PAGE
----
While some market concepts may require extensive explanation, the directive behind sleeper stocks to buy is alarmingly simple: investors targeting publicly traded securities that don’t garner as much attention as their peers. By picking up under-appreciated ideas before the spotlight shines on them, you could score yourself a great deal.
Of course, if it were so easy, everyone would do it. So for full disclosure, the main concern about sleeper stocks is that they don’t achieve the recognition they deserve. To better improve the odds in your favor, all of the stocks to buy below feature, at minimum, a consensus moderate buy rating. Also, to align with the definition of “sleeper,” I used TipRanks screener tool called “media buzz,” selecting the lowest rating. With that, below are sleeper stocks to buy that just might wake up.
An American developer and manufacturer of wide-bandgap semiconductors, Wolfspeed (NYSE:WOLF) focuses on silicon carbide and gallium nitride materials and devices for power and radio frequency applications. These include transportation, power supplies, power investors and wireless systems. It’s one of the sleeper stocks because while it’s a relevant semiconductor play, it’s not that kind of semiconductor.
Still, you don’t need to be an Nvidia (NASDAQ:NVDA) to be viable. Interestingly, for the near term, WOLF’s options flow data – which screens for big block trades likely made by institutions – shows heavy interest in bought calls. Specifically, these contracts comprise of $72.50 and $100 calls, both expiring on Jan. 19, 2024.
For full disclosure, WOLF is incredibly risky due to its rather poor financial profile. In particular, its negative margins don’t help boost confidence. That said, insiders have been buying WOLF throughout this year and no one has yet sold. Finally, analysts peg WOLF as a moderate buy with a $58 price target, implying over 31% upside potential.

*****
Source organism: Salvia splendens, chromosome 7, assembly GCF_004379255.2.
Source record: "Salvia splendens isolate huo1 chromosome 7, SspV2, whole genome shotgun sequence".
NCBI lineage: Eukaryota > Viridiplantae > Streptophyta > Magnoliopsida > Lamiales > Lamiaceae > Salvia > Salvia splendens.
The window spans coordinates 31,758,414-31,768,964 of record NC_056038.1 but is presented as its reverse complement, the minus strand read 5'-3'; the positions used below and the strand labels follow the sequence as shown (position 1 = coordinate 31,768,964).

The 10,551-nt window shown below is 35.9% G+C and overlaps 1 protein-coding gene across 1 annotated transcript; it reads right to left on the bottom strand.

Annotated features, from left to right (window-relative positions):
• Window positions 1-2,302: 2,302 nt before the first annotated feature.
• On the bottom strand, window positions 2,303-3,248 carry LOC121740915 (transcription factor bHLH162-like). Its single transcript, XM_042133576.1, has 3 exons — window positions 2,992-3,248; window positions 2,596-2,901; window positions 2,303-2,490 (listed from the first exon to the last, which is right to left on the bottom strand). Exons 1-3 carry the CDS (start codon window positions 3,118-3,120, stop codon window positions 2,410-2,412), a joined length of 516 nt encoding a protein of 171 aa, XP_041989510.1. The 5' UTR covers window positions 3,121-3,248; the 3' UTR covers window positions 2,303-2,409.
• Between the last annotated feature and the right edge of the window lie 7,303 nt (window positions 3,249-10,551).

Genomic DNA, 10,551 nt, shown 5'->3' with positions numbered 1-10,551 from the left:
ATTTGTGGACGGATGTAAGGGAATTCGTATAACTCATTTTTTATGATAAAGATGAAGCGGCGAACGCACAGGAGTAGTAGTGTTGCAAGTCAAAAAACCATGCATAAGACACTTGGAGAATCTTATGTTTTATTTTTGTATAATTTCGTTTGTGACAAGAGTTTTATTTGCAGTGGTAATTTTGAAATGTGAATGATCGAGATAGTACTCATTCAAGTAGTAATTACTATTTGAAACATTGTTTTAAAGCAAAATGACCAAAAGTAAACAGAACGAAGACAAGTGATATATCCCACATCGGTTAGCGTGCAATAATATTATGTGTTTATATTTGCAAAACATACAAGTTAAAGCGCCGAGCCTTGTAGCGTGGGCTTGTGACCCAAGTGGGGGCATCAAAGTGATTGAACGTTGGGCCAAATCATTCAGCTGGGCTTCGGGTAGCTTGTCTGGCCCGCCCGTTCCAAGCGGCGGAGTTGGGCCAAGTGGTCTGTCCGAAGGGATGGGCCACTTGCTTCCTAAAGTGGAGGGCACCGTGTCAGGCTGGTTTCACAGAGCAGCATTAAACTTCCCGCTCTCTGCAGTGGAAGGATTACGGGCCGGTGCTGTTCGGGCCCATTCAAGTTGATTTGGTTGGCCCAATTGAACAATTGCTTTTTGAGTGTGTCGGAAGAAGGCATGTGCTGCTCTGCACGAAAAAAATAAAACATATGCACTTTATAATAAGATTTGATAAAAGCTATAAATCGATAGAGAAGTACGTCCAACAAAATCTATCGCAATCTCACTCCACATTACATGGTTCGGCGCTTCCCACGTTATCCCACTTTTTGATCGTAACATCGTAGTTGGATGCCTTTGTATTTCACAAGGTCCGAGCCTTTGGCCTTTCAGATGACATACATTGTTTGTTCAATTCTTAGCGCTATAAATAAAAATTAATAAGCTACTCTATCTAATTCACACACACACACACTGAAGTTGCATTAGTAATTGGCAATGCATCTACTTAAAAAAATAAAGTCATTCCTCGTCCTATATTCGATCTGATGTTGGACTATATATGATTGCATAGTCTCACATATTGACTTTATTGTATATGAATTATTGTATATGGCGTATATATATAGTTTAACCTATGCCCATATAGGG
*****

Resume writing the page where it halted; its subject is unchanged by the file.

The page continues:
Crescent Energy (CRGY)
Based in Houston, Texas, Crescent Energy (NYSE:CRGY) bills itself as a well-capitalized, U.S. independent energy company with a portfolio of low-decline assets in proven regions across the lower 48 states. Filtering out the word salad about doing the right thing, I could find little substantive information. Turning to its security filings, I discovered that it has certain interests in oil and gas properties.
I’m sorry but was it really that hard to say? Anyways, CRGY lost more than 20% of equity value in the trailing year, making it one of the sleeper stocks. However, it’s been flying higher since the end of May, making it an intriguing source of speculation.
To be honest, its financials feature a mish-mash of various attributes, some good, some bad. However, I’m sure investors will appreciate the insider buying. Since November of last year, all insider transactions have been acquisitions. Lastly, analysts peg CRGY as a moderate buy with a $16.75 price target, implying over 34% upside.
Sealed Air (SEE)
Headquartered in Charlotte, North Carolina, Sealed Air (NYSE:SEE) is a packaging company known for its Cryovac and Bubble Wrap brands. The former is a food packaging solution and the latter is a cushioned packaging product. By the looks of it, SEE ranks among the sleeper stocks because it’s a company that slips into the background.
Also, if we’re being brutally honest, SEE doesn’t immediately make a case for stocks to buy. Since the start of the year, shares fell almost 33%. Still, it’s interesting to note that Sealed Air still attracts bullish interest. For example, options flow data shows possible institutional investor activity picking up $40 calls last month that expire on Sept. 15. More encouragingly, insiders also believe in their own business.
Since August of last year, insiders have been buying SEE stock and no one has been selling. For further confirmation, analysts peg SEE a moderate buy with a $45.60 price target, implying over 34% upside potential.
Hailing from Dallas, Texas, Veritex (NASDAQ:VBTX) is a community bank. Just from that description, you can probably guess why it’s one of the sleeper stocks. With the regional banking crisis earlier this year – and lingering questions from the fallout – the entire sector suffered a reputational blow. Unfortunately, Veritex enjoyed no exemption.